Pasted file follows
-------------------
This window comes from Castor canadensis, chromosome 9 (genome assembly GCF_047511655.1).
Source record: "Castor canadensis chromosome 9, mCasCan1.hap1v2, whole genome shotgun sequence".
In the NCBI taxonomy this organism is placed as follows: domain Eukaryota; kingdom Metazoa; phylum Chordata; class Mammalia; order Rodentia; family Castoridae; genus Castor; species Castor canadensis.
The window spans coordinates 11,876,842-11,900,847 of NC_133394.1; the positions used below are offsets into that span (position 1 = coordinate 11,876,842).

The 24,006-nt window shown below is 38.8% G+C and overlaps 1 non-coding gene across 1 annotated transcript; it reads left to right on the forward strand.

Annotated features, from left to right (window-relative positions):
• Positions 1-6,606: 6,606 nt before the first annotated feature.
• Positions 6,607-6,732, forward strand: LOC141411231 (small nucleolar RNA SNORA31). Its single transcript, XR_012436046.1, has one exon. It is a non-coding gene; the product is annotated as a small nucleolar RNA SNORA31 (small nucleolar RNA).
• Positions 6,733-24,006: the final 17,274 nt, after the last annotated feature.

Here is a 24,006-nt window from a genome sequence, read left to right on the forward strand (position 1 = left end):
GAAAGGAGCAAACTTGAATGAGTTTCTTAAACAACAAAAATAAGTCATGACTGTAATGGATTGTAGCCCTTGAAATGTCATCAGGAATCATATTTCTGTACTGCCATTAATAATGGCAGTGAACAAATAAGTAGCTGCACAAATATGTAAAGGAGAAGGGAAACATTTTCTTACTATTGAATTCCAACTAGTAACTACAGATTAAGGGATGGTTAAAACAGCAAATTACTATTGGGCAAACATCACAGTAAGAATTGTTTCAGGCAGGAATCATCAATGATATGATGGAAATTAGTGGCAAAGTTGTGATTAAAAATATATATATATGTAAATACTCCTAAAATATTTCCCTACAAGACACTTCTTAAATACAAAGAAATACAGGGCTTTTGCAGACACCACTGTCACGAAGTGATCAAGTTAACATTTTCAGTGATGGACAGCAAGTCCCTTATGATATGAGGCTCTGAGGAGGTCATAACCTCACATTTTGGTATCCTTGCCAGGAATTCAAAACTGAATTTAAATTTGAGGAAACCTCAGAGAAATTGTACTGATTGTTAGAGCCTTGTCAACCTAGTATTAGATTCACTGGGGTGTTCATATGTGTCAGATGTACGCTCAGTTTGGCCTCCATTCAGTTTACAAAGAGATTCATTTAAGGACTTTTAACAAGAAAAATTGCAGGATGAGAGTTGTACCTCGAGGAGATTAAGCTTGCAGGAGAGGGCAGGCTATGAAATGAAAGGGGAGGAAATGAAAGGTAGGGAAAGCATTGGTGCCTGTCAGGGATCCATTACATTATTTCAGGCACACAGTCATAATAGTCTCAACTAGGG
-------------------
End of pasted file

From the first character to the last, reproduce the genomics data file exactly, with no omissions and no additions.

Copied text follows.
This window comes from Castor canadensis, chromosome 9 (genome assembly GCF_047511655.1).
Source record: "Castor canadensis chromosome 9, mCasCan1.hap1v2, whole genome shotgun sequence".
In the NCBI taxonomy this organism is placed as follows: domain Eukaryota; kingdom Metazoa; phylum Chordata; class Mammalia; order Rodentia; family Castoridae; genus Castor; species Castor canadensis.
The window spans coordinates 11,876,842-11,900,847 of NC_133394.1; the positions used below are offsets into that span (position 1 = coordinate 11,876,842).

The 24,006-nt window shown below is 38.8% G+C and overlaps 1 non-coding gene across 1 annotated transcript; it reads left to right on the forward strand.

Annotated features, from left to right (window-relative positions):
• Positions 1-6,606: 6,606 nt before the first annotated feature.
• Positions 6,607-6,732, forward strand: LOC141411231 (small nucleolar RNA SNORA31). Its single transcript, XR_012436046.1, has one exon. It is a non-coding gene; the product is annotated as a small nucleolar RNA SNORA31 (small nucleolar RNA).
• Positions 6,733-24,006: the final 17,274 nt, after the last annotated feature.

Here is a 24,006-nt window from a genome sequence, read left to right on the forward strand (position 1 = left end):
GAAAGGAGCAAACTTGAATGAGTTTCTTAAACAACAAAAATAAGTCATGACTGTAATGGATTGTAGCCCTTGAAATGTCATCAGGAATCATATTTCTGTACTGCCATTAATAATGGCAGTGAACAAATAAGTAGCTGCACAAATATGTAAAGGAGAAGGGAAACATTTTCTTACTATTGAATTCCAACTAGTAACTACAGATTAAGGGATGGTTAAAACAGCAAATTACTATTGGGCAAACATCACAGTAAGAATTGTTTCAGGCAGGAATCATCAATGATATGATGGAAATTAGTGGCAAAGTTGTGATTAAAAATATATATATATGTAAATACTCCTAAAATATTTCCCTACAAGACACTTCTTAAATACAAAGAAATACAGGGCTTTTGCAGACACCACTGTCACGAAGTGATCAAGTTAACATTTTCAGTGATGGACAGCAAGTCCCTTATGATATGAGGCTCTGAGGAGGTCATAACCTCACATTTTGGTATCCTTGCCAGGAATTCAAAACTGAATTTAAATTTGAGGAAACCTCAGAGAAATTGTACTGATTGTTAGAGCCTTGTCAACCTAGTATTAGATTCACTGGGGTGTTCATATGTGTCAGATGTACGCTCAGTTTGGCCTCCATTCAGTTTACAAAGAGATTCATTTAAGGACTTTTAACAAGAAAAATTGCAGGATGAGAGTTGTACCTCGAGGAGATTAAGCTTGCAGGAGAGGGCAGGCTATGAAATGAAAGGGGAGGAAATGAAAGGTAGGGAAAGCATTGGTGCCTGTCAGGGATCCATTACATTATTTCAGGCACACAGTCATAATAGTCTCAACTAGGG